“With only 5,000 units scheduled for delivery in 2015, if rental caps or similar regulation aren’t introduced, we may continue to observe rent increases in the capital. The only dampener we foresee for Abu Dhabi is the currently softer economic conditions driven by lower oil prices, which could keep rent growth in the single digits,” the ratings agency said.
Emirates 24|7 reported on June 16, 2015 that Abu Dhabi was planning to release a provisional rent index by year-end. The emirate removed the five per cent rent cap in November 2013.
It, however, states that the UAE will not face a similar real estate crisis witnessed in 2009, referring to the below five reasons in support of its view.
1. UAE economy is diversified
Dubai’s economy, especially, is more diversified and less reliant on oil. Non-oil companies are contributing to a large share of GDP and employment, and their expansion may partly offset weaker demand from oil-related companies.
Further more, non-national investors dominate real estate investment in the UAE, and in many cases, their spending power is unaffected by the decline in oil prices. Indian and Pakistani investors, for instance, accounted for more than 18 per cent of investment transactions in the UAE in first-quarter 2015.
2. Demographics are supportive
Population growth in the UAE is a fundamentally supportive factor for real estate prices and rents in the next five years or so. We assume 5 to 6 per cent population growth for Dubai and 7 to 8 per cent for Abu Dhabi for the next two years in our base case. Planners also expect Dubai’s population to reach about 3 million by the time it hosts the World Expo in 2020.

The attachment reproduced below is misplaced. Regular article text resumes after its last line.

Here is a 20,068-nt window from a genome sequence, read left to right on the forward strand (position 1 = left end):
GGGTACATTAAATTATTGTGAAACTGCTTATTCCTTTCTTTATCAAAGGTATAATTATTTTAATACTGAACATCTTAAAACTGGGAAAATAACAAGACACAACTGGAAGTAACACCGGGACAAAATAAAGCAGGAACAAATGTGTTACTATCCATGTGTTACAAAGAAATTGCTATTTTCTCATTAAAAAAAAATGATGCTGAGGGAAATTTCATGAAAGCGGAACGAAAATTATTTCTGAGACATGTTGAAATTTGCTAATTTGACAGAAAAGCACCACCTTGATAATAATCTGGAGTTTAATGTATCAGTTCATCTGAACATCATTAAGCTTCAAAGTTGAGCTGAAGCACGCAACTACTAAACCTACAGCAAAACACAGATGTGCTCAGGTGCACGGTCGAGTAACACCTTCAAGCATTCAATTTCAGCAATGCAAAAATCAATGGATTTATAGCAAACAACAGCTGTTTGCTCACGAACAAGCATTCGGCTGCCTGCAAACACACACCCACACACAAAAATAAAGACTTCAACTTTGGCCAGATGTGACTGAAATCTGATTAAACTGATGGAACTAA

3. Tourism to drive market growth
Strong growth in tourism, especially to Dubai, should be supported by large infrastructure projects over the next decade. The Department of Tourism and Commerce Marketing data reveals the emirate saw 57 per cent growth in tourism to 13.2 million international visitors in 2014 from 8.4 million visitors in 2010. Besides, the Dubai government plans $6 to $8 billion of investments for Expo 2020. Tourism growth should continue benefitting some real estate segments such as hospitality and retail.
4. Learning from the past
The local regulator has established protective measures since the last crisis. We believe the risk of default has fallen considerably due to the implementation of a loan-to-value cap on mortgages (between 60 per cent and 75 per cent) and developers’ mandatory usage of escrow accounts, which can be released only when construction is completed. The presale mechanisms, which our rated developers use in particular, will help improve the predictability of revenue and cash collection.
The UAE’s new credit bureau that monitors personal debts will also help banks and financial institutions to assess mortgage lending risk more accurately.
5. Positive geopolitical developments
Stabilisation of the political situation between Russia and Ukraine, a rebound of the Russian ruble against other currencies, and the possibility that the US will gradually lift sanctions on Iran are all alternative scenarios that could also support the real estate market in the region.